Posts Tagged ‘measurement’

Word Counts and What Counts

A post back in June on “digital humanities” discussed the promises and perils of turning to “Big Data” to answer questions about American history. I focused there on a study that looked specifically at the history of American literature. A paper in Psychological Science this August uses the same tool – the Ngram function in Google that counts a word in the company’s sample of over 1 million books ever published in U.S. and calculates the percentage of all words it represents – to make broad claims about historical changes in American character.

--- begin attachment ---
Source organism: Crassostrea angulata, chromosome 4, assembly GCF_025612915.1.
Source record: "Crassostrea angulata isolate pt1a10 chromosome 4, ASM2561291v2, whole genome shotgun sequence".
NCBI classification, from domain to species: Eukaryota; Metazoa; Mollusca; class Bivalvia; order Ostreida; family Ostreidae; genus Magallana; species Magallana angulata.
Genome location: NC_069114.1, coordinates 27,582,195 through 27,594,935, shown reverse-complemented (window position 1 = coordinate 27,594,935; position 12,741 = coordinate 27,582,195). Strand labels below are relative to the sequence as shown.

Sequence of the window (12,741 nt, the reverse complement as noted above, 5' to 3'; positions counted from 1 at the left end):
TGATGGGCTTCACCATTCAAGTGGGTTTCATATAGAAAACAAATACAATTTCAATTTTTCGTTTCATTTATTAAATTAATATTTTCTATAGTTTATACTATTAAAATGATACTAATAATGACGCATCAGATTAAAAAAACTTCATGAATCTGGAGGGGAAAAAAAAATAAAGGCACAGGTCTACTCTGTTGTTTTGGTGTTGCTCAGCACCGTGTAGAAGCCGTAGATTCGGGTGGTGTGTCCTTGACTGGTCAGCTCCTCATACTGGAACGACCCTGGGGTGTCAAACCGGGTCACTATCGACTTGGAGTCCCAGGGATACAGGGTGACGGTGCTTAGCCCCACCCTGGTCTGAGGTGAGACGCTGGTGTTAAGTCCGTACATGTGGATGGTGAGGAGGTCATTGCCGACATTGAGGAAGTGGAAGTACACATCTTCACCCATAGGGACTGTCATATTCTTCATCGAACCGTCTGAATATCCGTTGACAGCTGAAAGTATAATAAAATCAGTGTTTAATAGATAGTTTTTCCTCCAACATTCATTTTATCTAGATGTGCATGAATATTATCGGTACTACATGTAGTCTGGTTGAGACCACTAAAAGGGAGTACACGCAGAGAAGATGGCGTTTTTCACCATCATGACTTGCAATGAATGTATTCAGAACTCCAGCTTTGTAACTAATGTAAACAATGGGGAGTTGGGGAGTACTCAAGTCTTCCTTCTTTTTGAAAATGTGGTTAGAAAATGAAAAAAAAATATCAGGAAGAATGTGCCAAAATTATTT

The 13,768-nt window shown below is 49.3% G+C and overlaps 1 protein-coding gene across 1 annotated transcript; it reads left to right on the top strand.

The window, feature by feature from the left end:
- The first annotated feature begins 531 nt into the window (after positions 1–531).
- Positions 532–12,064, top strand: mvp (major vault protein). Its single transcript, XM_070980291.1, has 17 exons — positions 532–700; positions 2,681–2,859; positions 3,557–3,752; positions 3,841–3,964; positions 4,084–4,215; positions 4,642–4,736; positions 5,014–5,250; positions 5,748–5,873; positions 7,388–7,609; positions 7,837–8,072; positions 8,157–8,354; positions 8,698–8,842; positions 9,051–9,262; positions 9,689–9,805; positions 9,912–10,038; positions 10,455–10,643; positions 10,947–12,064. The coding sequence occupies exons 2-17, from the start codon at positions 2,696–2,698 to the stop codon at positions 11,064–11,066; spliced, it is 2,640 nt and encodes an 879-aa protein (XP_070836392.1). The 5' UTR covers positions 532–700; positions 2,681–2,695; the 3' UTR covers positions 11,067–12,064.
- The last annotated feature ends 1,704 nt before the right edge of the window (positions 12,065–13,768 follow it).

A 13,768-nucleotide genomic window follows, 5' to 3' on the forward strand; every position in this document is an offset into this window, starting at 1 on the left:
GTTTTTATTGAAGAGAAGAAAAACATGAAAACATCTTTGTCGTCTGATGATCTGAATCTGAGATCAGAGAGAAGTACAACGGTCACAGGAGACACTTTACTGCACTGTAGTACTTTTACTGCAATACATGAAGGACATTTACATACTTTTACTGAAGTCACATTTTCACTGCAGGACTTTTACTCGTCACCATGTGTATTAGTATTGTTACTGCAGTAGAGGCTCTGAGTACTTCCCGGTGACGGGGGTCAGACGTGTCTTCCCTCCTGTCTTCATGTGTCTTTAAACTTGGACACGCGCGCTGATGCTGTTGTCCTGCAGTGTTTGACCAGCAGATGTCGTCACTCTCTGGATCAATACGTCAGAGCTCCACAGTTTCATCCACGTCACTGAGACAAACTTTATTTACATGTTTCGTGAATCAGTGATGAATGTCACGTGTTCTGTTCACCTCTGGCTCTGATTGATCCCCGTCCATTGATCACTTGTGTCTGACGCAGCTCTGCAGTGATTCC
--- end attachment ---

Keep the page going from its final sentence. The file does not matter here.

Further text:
Patricia Greenfield, an eminent UCLA psychologist who has conducted terrific research on cognitive development, changes in cognitive skills, and cultural differences in thinking, much of it based on her work in rural Mexico (mentioned in this 2012 post), uses Ngram to argue that there was a major shift in America over two centuries from a communal to a self-centered culture. Ngram word counts in American books from 1800 to 2000 show, she claims, that Americans changed from being group-oriented and sharing to being individualistic and self-absorbed. Maybe. But there are a lot of issues to consider before accepting the claim. These concerns show, once again, the pitfalls in using such statistical methods ahistorically.


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